DEC 23, 2019 9:49 AM PST

Long awaited at-home test gives hemophiliacs peace of mind

WRITTEN BY: Tara Fernandez

Haemophilia is a genetically-inherited condition that severely affects an individual’s ability to stop bleeding. Blood clotting is a natural protective response, orchestrated by circulating proteins known as clotting factors.

In the event of an internal or external bleed, a cascade of hematological events is quickly triggered to minimize damage. Firstly, blood vessels shrink to constrict blood flow. Next, blood cells called platelets are activated and interact with other blood proteins, such as fibrin, to create a mesh dam-like structure. The video below highlights the complex biology of the clotting process.


Managing hemophilia involves a delicate balance of measuring a patient’s coagulation status, or the ability of their blood to form a clot, and then administering an appropriate therapeutic dose of a clotting factor. If the coagulation status is too low, the patient risks massive internal bleeding. Too high, and blood clots can spontaneously form in veins and arteries, spiking the risk of a heart attack or stroke.

Japanese pharmaceutical giant, Takeda, in partnership with technology developed by Dutch biotech, Enzyre, is creating the first diagnostic test for hemophilia patients -- allowing them to measure their coagulation status accurately from the comfort of their own homes.

This development is a long time coming for the 400,000 people living with hemophilia around the world, who mostly manage their condition on their own, only seeking medical care when urgently required. An at-home diagnostic tool can provide much greater control over managing their health effectively.

The device, known as the ENZYPAD (pictured below), painlessly takes a sample of blood from the patient and runs the test on a microfluidic cartridge. The test results are instantly available to patients, caregivers and their physicians via a mobile app. With this life-changing technology, patients can confidently lead active lifestyles without worrying about their risk of bleeding or having to perform traditional blood tests at a hospital.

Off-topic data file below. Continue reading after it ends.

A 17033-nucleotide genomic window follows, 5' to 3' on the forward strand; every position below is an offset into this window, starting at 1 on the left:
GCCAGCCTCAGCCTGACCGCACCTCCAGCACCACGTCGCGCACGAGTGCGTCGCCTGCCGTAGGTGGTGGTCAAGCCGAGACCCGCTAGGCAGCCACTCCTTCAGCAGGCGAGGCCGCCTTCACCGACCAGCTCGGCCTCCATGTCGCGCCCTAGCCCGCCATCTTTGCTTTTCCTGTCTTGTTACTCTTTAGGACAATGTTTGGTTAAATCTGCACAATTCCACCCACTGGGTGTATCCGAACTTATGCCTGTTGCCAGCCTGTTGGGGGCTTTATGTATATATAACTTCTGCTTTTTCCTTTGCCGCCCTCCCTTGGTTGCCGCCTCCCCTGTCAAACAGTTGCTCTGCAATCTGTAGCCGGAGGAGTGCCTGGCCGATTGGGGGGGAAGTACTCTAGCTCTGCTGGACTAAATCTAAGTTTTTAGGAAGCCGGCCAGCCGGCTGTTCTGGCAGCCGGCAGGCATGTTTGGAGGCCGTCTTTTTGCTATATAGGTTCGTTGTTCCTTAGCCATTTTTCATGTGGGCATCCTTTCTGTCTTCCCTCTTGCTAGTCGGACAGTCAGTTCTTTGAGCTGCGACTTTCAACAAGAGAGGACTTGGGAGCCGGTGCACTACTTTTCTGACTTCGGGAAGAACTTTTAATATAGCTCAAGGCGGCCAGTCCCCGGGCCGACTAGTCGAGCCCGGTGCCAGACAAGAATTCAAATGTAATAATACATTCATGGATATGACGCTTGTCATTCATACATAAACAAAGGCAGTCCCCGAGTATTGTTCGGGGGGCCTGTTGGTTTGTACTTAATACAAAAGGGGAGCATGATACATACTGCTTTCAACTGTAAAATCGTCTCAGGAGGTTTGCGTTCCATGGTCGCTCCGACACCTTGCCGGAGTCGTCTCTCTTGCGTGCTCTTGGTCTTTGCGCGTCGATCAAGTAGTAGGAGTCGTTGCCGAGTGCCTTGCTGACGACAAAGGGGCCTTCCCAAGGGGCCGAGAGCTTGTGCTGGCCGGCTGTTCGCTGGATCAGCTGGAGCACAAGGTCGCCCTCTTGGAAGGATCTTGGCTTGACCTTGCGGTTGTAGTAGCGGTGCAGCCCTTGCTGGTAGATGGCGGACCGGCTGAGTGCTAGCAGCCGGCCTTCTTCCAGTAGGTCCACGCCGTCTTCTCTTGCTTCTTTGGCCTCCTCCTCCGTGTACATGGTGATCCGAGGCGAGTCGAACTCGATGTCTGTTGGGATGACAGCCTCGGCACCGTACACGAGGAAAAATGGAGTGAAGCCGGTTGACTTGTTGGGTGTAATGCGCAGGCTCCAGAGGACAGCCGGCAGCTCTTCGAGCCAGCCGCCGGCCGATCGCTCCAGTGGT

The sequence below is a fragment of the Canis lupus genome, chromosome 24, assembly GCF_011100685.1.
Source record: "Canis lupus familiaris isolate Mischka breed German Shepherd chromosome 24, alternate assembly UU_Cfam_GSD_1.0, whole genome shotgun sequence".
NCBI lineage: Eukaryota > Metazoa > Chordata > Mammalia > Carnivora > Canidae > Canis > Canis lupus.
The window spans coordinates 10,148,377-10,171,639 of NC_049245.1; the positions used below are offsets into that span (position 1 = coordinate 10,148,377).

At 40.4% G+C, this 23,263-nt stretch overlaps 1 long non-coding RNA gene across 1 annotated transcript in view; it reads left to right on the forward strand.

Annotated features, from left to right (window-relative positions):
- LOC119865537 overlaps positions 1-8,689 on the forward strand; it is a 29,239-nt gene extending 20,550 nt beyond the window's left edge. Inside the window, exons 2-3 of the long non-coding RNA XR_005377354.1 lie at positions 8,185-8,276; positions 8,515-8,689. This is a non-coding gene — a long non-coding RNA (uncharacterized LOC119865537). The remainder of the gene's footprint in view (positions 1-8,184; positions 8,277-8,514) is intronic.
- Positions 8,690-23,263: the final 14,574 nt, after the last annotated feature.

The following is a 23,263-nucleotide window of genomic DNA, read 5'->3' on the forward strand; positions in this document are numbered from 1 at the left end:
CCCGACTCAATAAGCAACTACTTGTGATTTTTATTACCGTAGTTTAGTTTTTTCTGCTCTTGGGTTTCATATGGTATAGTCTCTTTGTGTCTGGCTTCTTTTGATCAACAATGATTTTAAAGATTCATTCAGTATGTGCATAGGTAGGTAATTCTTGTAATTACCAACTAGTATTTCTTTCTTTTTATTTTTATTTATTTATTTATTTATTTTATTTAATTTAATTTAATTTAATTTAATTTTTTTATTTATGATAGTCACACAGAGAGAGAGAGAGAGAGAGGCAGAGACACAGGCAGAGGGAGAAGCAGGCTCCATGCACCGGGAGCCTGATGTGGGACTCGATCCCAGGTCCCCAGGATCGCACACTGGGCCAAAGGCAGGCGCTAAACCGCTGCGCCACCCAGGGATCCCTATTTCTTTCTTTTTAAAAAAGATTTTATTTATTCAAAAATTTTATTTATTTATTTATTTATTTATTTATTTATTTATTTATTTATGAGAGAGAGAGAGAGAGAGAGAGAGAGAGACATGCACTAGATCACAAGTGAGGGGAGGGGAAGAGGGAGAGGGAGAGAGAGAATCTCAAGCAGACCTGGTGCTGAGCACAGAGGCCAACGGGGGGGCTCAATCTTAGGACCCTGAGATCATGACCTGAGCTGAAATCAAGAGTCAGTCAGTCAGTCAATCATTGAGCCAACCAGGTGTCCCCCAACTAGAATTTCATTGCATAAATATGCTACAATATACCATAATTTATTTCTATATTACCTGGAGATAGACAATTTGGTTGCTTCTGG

Inspired by creating solutions to improve hemophiliacs’ quality of life, Dirk Pollet, CEO of Enzyre said, “With our proprietary technology, we aim to provide hemophilia patients and their caregivers with peace of mind by allowing them to monitor coagulation status at home. Ultimately we'd like to empower these patients to live a normal life.”

Other pharmaceutical companies, such as Pfizer and Sangamo Therapeutics are also developing clinical strategies to support hemophiliacs, by taking a gene therapy approach. They recently disclosed some promising results from a gene therapy clinical trial, in which the gene for Factor VIII (the missing link for patients with Hemophilia A) was delivered to the liver of patients. This stimulates the liver to act as a factory for Factor VIII, bringing circulating levels of the clotting factor up towards the normal range and protecting against bleeding.

With improved point-of-care diagnostics and next-generation therapies for hemophilia just around the corner, families living with hemophilia can expect much more peace of mind.

Sources: Fierce Biotech, NHS, Hemophilia News Today.


About the Author
  • Tara Fernandez has a PhD in Cell Biology and has spent over a decade uncovering the molecular basis of diseases ranging from skin cancer to obesity and diabetes. She currently works on developing and marketing disruptive new technologies in the biotechnology industry. Her areas of interest include innovation in molecular diagnostics, cell therapies, and immunology. She actively participates in various science communication and public engagement initiatives to promote STEM in the community.
You May Also Like
AUG 08, 2019
AUG 08, 2019
The Best Way to Test Blood Pressure and Find Heart Disease
Heart disease causes hundreds of thousands of deaths annually -- can a new study on blood pressure tests guide doctors toward earlier diagnosis? About one ...
SEP 15, 2019
SEP 15, 2019
New Observations of a Cancer Transcriptase
New research shows a transcriptase that helps time cell death varies in expression, and is unusually localized, in cancer cells.  The transcriptase, T...
OCT 07, 2019
Genetics & Genomics
OCT 07, 2019
Risk Factors for Gout Revealed by Genome-Wide Association Study
Gout is a common type of arthritis, and causes severe and sudden pain, redness and swelling in the joints....
NOV 01, 2019
Chemistry & Physics
NOV 01, 2019
Cancer Therapy Agents Inspired by Solar Technology
In a recent study, a group of biomedical researchers at Michigan State University developed a new platform for tweaking light-activated dyes that can enable diagnostic imaging, image-guided s...
DEC 11, 2019
Health & Medicine
DEC 11, 2019
Can optical illusions help diagnose autism?
At first glance what do you see -- a young woman? Or perhaps a smooth jazz artist? This classic optical illusion occurs due to a phenomenon known as binocu...
JAN 21, 2020
Clinical & Molecular DX
JAN 21, 2020
Brain scans of teens predict their risk of binge drinking
We’ve seen teenage binge drinking widely represented in popular culture. There is, however, a dark side to what many consider harmless fun. Mounting...
Loading Comments...